In April 2017, the public sector saw the implementation of the IR35 reform, which placed the responsibility to determine whether a contractor is inside or outside IR35 on the public sector and the clients engaging contractors. In April 2020, medium to large businesses in the private sector will also be expected to assess the status of the contractors they engage.
To gain a deeper understanding of the changes, who it will affect, and how best to prepare, we spoke to Samantha Hurley, Operations Director at APSCo - The Association of Professional Staffing Companies. Having worked in the UK professional recruitment sector for over 30 years and sitting on the HMRC IR35 forum since its inception, Samantha is now co-chair on behalf of the external members of the forum and is well placed to provide a unique insight into what these changes really mean.
“It is important to understand that determining the status of a contractor is not about the individual or the role – it’s the assignment,” Samantha explained. “This can be confusing sometimes. It’ll be up to the fee payer, which is the intermediary, the recruitment business, or whoever pays the contractors’ personal services company, to tax them at the source if they fall inside IR35.”
How will IR35 impact the private sector?
Originally an Inland Revenue rule, now managed by HMRC, IR35 was introduced in 2000 to crack down on bogus self-employment and personal service companies, and ensure that any professional operating as an employee was being taxed and paying national insurance (NI) as such.
That is now being changed slightly, but essentially extended into the private sector. From April 2020, when engaging a contractor working with a medium or large end client, it will be up to the end client to determine the status of that assignment.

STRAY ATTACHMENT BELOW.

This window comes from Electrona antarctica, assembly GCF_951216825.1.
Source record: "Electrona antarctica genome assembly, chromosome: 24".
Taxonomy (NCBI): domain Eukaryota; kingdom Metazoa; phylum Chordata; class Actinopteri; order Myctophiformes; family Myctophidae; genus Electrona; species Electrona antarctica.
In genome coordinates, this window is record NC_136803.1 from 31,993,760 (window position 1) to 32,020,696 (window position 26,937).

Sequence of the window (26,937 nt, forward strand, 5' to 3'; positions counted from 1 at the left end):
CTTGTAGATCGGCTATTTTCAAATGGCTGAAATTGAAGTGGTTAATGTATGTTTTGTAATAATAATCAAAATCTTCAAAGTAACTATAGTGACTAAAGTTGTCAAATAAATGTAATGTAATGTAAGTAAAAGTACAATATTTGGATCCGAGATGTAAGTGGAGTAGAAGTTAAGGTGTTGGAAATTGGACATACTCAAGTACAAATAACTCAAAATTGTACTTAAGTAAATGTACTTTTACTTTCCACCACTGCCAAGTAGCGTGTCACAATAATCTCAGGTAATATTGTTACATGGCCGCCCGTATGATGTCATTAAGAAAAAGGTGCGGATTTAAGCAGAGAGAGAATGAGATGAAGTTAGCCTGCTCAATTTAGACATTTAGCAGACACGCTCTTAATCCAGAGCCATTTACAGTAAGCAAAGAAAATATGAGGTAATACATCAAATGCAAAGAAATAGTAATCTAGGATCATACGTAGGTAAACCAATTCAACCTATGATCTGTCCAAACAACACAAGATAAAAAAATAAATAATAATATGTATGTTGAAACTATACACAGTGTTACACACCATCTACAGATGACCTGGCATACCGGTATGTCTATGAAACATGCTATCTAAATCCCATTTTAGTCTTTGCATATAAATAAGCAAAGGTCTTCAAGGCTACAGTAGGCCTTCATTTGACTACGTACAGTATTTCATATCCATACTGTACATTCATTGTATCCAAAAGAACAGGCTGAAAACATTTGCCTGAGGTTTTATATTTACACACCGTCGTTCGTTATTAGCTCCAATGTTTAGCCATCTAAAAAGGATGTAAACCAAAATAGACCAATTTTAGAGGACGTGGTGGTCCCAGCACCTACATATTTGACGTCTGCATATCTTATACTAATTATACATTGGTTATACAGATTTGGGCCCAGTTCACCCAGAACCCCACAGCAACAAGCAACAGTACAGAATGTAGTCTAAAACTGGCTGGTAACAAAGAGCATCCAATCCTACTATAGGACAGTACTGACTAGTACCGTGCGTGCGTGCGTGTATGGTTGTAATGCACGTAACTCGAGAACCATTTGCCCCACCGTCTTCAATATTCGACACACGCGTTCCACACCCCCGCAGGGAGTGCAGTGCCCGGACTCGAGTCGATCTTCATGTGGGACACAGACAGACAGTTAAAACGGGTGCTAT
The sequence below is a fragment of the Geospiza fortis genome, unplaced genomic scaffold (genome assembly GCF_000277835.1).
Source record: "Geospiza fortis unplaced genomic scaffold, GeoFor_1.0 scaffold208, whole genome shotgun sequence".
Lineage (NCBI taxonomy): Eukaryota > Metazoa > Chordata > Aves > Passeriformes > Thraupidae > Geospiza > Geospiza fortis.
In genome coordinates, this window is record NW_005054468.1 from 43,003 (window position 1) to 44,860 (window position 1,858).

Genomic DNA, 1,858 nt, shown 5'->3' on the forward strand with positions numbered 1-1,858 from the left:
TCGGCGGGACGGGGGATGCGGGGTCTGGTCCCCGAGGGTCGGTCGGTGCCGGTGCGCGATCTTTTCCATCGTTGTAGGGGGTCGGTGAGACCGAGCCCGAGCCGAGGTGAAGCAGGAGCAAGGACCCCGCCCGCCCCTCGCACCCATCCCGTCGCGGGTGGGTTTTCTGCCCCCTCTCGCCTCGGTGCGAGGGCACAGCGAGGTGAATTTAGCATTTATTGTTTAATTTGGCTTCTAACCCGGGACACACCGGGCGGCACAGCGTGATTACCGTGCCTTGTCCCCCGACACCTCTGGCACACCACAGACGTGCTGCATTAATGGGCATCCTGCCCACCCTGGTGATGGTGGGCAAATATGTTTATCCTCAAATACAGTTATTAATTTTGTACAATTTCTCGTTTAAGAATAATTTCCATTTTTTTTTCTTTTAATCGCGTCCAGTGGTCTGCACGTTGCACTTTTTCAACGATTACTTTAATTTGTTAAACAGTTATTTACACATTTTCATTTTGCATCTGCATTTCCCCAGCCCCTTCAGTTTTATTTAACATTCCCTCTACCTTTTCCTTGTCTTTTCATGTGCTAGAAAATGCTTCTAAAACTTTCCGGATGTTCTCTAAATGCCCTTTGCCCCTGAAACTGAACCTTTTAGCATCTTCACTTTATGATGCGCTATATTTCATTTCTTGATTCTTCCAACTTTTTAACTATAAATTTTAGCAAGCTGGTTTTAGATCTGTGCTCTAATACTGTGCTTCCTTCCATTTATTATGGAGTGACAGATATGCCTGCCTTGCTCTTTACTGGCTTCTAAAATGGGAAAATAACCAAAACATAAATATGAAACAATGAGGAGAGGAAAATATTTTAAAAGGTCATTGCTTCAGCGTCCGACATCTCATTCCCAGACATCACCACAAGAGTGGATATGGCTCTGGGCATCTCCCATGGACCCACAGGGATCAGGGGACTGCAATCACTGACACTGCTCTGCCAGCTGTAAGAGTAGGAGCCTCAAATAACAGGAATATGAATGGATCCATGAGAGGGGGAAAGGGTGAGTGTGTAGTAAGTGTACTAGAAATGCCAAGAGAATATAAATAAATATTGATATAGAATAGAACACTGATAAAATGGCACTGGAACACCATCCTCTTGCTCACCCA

The IR35 changes in the public sector, while challenging, were restricted to that small client base, which was reasonably easy for the Government to control. Looking at the changes in the private sector, Samantha highlighted that: “HMRC has been really clear that it will initially focus on the financial sector, banking, pharmaceutical, and construction – sectors where large numbers of contractors are used.”
For the biggest companies in these areas, “it is already being disruptive”. These companies cannot afford the reputational damage of being non-compliant when it comes to the new legislation.
However, one challenge that the public sector experienced, that the private sector will not, is the exodus of talent from one sector to the other. When IR35 regulations changed in the public sector, “many of those with transferable skills, moved to the private sector,” Samantha explained. “This meant that the supply chains into many public sector bodies were stressed, and they found it difficult to replace the skilled talent they lost.” But she reassured that this can’t happen this time.
The timing of the reform in the public sector was also very quick, which HMRC has acknowledged and has, as a result, given a longer lead time for businesses to prepare in the private sector.